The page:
FPL shuts down Cedar Bay coal-fired power plant, helping the environment and saving customers more than $70 million
UNO BEACH, Fla., Dec. 21, 2016 /PRNewswire/ — Florida Power & Light Company (FPL) today announced plans to formally retire the Cedar Bay Generating Plant, a 250-megawatt coal-fired facility located in Jacksonville, Fla., on Dec. 31, 2016. FPL purchased the plant in 2015 with the intention of phasing it out of service in this time frame.
Prior to the acquisition, FPL had been obligated to purchase power from the plant under a 1988 Power Purchase Agreement with the plant’s previous owners. That agreement had become uneconomic because FPL generates far cleaner energy today at a much lower cost by investing heavily in modernizing its system.
“Buying and shutting down old, inefficient coal plants is unprecedented in America,” said Eric Silagy, president and CEO of FPL. “I’m very proud of our employees for proposing this innovative approach that’s environmentally beneficial and saves customers millions of dollars.”
In fact, FPL is cleaner today than the 2030 carbon emissions rate goal for Florida outlined by the U.S. Environmental Protection Agency’s (EPA) Clean Power Plan. At the same time, FPL’s typical residential customer bills are about 30 percent lower than the national average.
The buyout and closure of the Cedar Bay plant is estimated to save FPL customers more than $70 million. In addition, it will prevent nearly 1 million tons of carbon emissions annually. This amount of carbon reduction is the EPA equivalent of saving more than 100 million gallons of gasoline or switching more than 23 million incandescent light bulbs to energy-efficient compact-fluorescent lights every year.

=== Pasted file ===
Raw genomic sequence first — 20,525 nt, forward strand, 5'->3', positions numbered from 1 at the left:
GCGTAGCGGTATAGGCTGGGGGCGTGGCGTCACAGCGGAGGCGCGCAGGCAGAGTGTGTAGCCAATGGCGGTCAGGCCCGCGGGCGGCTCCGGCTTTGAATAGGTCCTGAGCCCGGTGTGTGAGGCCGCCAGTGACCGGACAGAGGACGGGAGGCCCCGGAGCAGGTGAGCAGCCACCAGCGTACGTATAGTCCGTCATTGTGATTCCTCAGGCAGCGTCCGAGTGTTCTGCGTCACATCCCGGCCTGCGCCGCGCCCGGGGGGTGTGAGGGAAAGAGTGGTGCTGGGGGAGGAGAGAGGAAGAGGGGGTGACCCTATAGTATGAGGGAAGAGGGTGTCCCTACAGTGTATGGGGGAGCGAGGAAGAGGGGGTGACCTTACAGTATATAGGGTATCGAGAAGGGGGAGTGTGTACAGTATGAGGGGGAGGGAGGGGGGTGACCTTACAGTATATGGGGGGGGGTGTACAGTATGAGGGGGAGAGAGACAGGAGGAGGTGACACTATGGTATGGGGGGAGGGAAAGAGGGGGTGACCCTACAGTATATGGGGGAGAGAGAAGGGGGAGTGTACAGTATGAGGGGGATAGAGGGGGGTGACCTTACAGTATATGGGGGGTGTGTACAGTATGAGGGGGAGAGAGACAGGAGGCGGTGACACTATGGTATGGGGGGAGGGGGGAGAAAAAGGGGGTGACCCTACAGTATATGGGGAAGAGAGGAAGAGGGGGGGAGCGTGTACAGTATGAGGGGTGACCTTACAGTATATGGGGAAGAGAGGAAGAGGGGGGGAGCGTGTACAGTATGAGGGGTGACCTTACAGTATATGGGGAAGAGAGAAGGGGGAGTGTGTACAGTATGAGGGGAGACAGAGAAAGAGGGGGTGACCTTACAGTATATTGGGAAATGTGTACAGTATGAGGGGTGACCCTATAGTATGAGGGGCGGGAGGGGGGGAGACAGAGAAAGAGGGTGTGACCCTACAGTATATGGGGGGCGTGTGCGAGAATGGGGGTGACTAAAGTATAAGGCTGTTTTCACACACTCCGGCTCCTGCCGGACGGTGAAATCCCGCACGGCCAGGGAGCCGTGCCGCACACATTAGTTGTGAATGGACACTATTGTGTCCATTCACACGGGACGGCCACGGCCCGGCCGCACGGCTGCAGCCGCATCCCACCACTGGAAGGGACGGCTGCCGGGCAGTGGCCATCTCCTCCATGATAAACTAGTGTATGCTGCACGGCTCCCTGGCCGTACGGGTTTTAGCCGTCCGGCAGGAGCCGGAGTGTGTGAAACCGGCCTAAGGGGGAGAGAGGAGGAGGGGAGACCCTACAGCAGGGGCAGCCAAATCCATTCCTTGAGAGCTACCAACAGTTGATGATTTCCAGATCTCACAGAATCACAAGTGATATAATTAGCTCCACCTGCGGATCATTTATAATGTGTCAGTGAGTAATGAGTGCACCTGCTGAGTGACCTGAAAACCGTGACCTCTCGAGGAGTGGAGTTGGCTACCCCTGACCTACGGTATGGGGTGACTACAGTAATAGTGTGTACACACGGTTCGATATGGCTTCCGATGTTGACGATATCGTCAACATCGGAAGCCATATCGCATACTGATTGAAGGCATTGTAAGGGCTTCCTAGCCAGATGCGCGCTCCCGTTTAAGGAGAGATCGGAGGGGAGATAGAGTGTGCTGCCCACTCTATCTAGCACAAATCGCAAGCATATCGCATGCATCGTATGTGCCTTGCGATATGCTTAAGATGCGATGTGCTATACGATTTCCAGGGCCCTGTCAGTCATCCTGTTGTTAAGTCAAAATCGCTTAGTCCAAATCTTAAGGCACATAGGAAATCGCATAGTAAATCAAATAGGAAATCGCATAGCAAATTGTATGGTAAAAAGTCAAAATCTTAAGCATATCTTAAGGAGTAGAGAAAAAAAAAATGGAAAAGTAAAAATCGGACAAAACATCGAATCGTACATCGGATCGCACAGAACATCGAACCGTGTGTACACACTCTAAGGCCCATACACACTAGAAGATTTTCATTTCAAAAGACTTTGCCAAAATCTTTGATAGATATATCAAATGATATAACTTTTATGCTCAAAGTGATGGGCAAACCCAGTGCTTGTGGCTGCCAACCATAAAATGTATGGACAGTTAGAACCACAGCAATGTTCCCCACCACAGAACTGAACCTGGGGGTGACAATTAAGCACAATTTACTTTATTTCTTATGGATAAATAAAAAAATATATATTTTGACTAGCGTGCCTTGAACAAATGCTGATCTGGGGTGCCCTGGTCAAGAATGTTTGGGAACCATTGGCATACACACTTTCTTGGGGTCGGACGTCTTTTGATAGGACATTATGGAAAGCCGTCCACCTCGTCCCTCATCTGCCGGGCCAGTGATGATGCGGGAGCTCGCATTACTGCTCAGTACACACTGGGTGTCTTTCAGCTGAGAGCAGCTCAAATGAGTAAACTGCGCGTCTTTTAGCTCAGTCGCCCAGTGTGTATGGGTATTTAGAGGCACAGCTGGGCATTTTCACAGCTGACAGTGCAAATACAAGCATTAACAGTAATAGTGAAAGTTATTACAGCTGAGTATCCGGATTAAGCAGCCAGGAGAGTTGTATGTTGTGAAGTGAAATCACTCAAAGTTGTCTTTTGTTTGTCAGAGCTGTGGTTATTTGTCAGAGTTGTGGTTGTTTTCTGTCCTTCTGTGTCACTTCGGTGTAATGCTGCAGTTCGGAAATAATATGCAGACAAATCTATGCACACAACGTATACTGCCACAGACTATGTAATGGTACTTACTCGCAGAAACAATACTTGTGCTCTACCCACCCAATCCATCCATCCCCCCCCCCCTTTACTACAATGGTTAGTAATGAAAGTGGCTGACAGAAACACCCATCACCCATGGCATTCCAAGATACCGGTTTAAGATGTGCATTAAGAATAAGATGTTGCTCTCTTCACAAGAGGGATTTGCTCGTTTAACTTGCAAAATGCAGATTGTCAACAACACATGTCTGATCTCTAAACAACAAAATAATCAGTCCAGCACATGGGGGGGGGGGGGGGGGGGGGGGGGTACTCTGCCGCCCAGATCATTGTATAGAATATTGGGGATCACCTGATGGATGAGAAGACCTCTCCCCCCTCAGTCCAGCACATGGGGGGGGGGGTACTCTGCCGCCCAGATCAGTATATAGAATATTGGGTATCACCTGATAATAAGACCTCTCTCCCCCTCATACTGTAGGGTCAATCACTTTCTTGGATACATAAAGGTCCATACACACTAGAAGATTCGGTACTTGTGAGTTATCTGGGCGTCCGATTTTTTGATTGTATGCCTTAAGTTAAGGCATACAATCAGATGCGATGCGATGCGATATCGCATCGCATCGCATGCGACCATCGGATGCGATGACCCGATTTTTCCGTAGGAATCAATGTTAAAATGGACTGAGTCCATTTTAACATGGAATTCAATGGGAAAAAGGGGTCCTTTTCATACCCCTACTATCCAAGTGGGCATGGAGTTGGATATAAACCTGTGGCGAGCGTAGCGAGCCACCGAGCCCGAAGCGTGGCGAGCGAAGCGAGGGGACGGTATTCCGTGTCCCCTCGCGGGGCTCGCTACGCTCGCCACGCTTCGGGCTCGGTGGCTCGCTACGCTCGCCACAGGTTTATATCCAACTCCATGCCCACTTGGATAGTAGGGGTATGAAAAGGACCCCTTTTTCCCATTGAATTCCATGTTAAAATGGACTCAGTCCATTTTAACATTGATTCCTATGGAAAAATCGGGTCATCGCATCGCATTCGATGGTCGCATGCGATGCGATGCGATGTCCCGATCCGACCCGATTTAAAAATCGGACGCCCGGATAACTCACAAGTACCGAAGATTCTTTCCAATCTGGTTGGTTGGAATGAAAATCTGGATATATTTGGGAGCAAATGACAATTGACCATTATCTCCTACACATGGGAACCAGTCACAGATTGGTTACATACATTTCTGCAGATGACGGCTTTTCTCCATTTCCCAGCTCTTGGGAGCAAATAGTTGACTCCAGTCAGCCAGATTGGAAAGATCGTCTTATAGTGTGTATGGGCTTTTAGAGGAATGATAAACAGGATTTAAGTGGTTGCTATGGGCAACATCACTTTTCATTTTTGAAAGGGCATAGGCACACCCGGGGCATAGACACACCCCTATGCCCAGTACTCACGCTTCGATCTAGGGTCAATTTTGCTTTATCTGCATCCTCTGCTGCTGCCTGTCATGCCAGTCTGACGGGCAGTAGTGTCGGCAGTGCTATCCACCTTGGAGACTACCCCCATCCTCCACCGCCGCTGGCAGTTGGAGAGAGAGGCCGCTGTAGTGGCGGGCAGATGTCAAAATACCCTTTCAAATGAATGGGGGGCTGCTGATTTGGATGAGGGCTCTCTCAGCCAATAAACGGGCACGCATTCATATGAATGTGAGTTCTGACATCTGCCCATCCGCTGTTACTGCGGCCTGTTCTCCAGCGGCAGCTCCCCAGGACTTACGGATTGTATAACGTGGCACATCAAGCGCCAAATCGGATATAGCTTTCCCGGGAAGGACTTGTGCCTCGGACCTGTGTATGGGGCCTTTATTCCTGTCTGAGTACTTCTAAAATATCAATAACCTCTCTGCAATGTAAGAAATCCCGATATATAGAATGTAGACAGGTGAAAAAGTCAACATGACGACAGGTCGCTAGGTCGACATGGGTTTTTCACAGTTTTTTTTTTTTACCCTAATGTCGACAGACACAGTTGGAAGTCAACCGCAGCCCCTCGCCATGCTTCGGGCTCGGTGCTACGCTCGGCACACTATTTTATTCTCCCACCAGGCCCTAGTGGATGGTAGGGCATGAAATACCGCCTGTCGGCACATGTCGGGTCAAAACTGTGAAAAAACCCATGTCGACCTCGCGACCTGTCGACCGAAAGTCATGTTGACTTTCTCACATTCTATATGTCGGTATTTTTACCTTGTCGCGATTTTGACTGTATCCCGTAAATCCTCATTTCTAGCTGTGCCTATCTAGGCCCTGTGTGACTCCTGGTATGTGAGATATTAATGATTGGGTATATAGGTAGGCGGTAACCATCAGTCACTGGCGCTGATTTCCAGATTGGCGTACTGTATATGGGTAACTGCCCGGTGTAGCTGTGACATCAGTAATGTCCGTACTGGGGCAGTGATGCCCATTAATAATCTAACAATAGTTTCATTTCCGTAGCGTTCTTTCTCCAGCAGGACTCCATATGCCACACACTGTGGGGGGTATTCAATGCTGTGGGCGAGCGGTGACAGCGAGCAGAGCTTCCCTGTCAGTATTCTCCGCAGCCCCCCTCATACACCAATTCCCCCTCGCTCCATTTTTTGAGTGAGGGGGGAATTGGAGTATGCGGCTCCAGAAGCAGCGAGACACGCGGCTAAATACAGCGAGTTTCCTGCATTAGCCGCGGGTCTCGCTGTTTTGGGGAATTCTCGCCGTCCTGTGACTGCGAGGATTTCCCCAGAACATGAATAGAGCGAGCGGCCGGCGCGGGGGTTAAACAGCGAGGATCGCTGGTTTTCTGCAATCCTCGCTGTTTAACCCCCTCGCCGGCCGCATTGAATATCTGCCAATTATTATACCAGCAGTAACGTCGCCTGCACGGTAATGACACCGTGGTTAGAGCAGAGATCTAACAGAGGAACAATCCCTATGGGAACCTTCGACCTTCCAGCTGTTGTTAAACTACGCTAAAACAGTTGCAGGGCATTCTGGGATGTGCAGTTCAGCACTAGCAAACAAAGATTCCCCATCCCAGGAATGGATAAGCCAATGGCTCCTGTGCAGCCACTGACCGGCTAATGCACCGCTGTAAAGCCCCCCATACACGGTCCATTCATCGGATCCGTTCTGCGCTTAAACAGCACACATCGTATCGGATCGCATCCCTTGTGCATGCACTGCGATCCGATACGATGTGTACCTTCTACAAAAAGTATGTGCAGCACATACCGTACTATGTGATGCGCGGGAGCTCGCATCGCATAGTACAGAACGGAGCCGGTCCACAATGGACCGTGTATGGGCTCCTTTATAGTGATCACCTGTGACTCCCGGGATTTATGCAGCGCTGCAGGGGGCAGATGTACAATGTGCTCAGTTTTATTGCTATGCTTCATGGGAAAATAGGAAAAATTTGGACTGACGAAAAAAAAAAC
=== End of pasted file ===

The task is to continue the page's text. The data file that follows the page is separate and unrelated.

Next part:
“Cedar Bay is an example of FPL being one of the cleanest and most reliable electric utilities in the nation,” said Eric Draper, Executive Director of Audubon Florida. “FPL has a forward-looking strategy of making smart, innovative, long-term investments including solar to reduce emissions while providing affordable clean energy for its customers.”
The buyout was approved by the Florida Public Service Commission in 2015. More information about the plan can be found in FPL’s Aug. 27, 2015 news release. After the plant has been closed down, FPL will dismantle the facility, a process that is expected to take approximately two years.
FPL is also in the process of purchasing and phasing out another coal-fired power plant, located in Indiantown, Fla. Similar to the Cedar Bay plan, this purchase is projected to save FPL customers an estimated $129 million and prevent more than 657,000 tons of carbon dioxide emissions annually – further expanding upon FPL’s position as the clean energy leader in Florida, and among the leading clean energy companies nationwide. The Indiantown facility is expected to be shut down by the end of 2018.